A new, broadcast-style, hands-off approach is available for pit stops, also – but so is a more demanding, timing-based challenge for optimal, semi-manual pit stops.
“So we’ve recaptured pit stops this year because obviously the scale of the tyres has changed and the speed at which the stops are happening has changed,” says Mather. “So we wanted to make sure they’re realistic and authentic. And for the player who wants the real, full experience, we’ve now got a new pit stop turn-in mechanic.”
“If you turn in at the wrong point, obviously this will upset your team. There may be a slower stop. There may be a mistake. It could be that you get a wheel stuck. If there’s a front wing change, it could be that the wing gets stuck. All of these things are things that we see in the sport.”
Casual players will even be able to select a broadcast-style version of safety car periods, which will be a hands-off and abridged sequence that will bunch up the field and bring with it the drama of a safety car without requiring them to sit behind it in real-time for multiple laps.
Codemasters is also adding an adaptive AI level for absolute beginners to make sure everyone can enjoy the excitement of dicing with opponents.
“Adaptive AI is an option for the more beginner-style player,” says Mather. “Somebody who’s trying to get into the sport. Somebody who really loves Formula 1, but maybe isn’t so strong at a racing game. And it will allow the AI to race closer with the player. We want players to not just be able to navigate the circuits, we want them to race. That’s what it is; it’s a racing game and you want cars wheel-to-wheel. You want them racing side-by-side.”
Various quality of life improvements to My Team sound good to me as a long-time player, especially the ability to copy colour schemes across multiple team design elements, and the option to start a My Team campaign as a well-financed outfit with the ability to hire a top driver immediately. The prospect of experimenting more with the new VR mode for the PC version is exciting, too (“We didn’t want to restrict where VR was available,” confirms Mather. “So if you’re playing on PC and you have a VR headset, yes, you can take part in any of the game modes.”
The team has even thrown in a lifestyle element to F1 22 called F1 Life, which is a customisable space for players to spruce up as they choose, and dress their driver in various items of clothing. It looks to be one of those things some players won’t get much mileage out of, although the collectable supercar element to F1 Life does sound interesting. Inspired by Formula 1’s Pirelli Hot Laps programme that occurs at real grands prix – where F1 drivers hurl supercars around the tracks with various passengers aboard – F1 22 will feature supercars from Ferrari, AMG, Aston Martin, and McLaren for driving events Mather describes as “palette cleansers” between races. On top of that, we’ll even be able to drive the safety cars in time trials.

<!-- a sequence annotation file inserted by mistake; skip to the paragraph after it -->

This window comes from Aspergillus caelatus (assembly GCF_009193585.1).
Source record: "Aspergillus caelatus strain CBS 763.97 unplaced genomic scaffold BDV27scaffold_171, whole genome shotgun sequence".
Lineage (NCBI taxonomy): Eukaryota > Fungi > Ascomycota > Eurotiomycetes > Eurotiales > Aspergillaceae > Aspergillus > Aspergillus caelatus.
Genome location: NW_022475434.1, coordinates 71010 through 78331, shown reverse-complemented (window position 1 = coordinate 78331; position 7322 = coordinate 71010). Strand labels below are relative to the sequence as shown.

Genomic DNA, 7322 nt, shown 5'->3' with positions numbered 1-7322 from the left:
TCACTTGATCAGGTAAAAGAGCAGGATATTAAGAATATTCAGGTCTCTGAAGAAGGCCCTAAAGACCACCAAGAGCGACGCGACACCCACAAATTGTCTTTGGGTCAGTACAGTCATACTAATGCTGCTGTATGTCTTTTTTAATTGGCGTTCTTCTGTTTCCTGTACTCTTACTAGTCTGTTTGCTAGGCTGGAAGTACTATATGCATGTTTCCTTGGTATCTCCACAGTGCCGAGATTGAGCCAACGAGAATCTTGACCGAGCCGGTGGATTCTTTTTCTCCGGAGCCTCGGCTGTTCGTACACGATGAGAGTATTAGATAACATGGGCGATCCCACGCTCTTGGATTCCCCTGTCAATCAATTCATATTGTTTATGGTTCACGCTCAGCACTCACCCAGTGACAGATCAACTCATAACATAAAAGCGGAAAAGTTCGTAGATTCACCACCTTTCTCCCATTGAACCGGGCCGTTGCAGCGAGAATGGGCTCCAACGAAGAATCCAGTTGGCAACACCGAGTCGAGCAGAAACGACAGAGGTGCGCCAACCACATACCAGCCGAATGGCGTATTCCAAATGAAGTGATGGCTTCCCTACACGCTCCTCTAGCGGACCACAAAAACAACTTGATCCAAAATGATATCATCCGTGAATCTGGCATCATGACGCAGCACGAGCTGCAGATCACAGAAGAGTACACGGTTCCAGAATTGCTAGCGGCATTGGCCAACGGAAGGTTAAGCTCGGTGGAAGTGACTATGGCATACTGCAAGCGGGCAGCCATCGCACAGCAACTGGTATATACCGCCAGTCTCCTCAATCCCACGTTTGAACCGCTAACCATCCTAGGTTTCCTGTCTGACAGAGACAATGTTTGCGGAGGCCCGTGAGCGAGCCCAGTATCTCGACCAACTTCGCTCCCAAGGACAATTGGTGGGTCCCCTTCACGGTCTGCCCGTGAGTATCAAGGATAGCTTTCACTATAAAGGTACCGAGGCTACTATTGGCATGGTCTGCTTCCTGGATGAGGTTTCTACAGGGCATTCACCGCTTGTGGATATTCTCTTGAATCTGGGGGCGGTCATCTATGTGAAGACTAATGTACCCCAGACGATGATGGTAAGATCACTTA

Formula 2 is also making a return, and Codemasters will be updating Formula 2 with the 2022 Formula 2 season later in the year. It seems about the only thing that isn’t making a return in F1 22 is more of the ‘Braking Point’ story that began in F1 2021, which is on a two-year cycle.
“The reason being, it’s such a huge undertaking, as you can imagine,” says Mather. “If you remember in 2019, we did that feeder series intro for Formula 2, and then we obviously came in with the fully-fledged Braking Point story in 2021. That was a two-year dev cycle, and that’s the sort of cadence that we believe we need to retain in order to keep pushing that side of the game.”
F1 22 gets the green light on July 1, for PC, PS4/PS5, Xbox One, and Xbox Series X|S. Looking at the wallet-assassinating cost of tickets for the Miami GP, it’s still the cheapest way into the world of F1.
Luke is Games Editor at IGN's Sydney office. You can chat to him on Twitter @MrLukeReilly.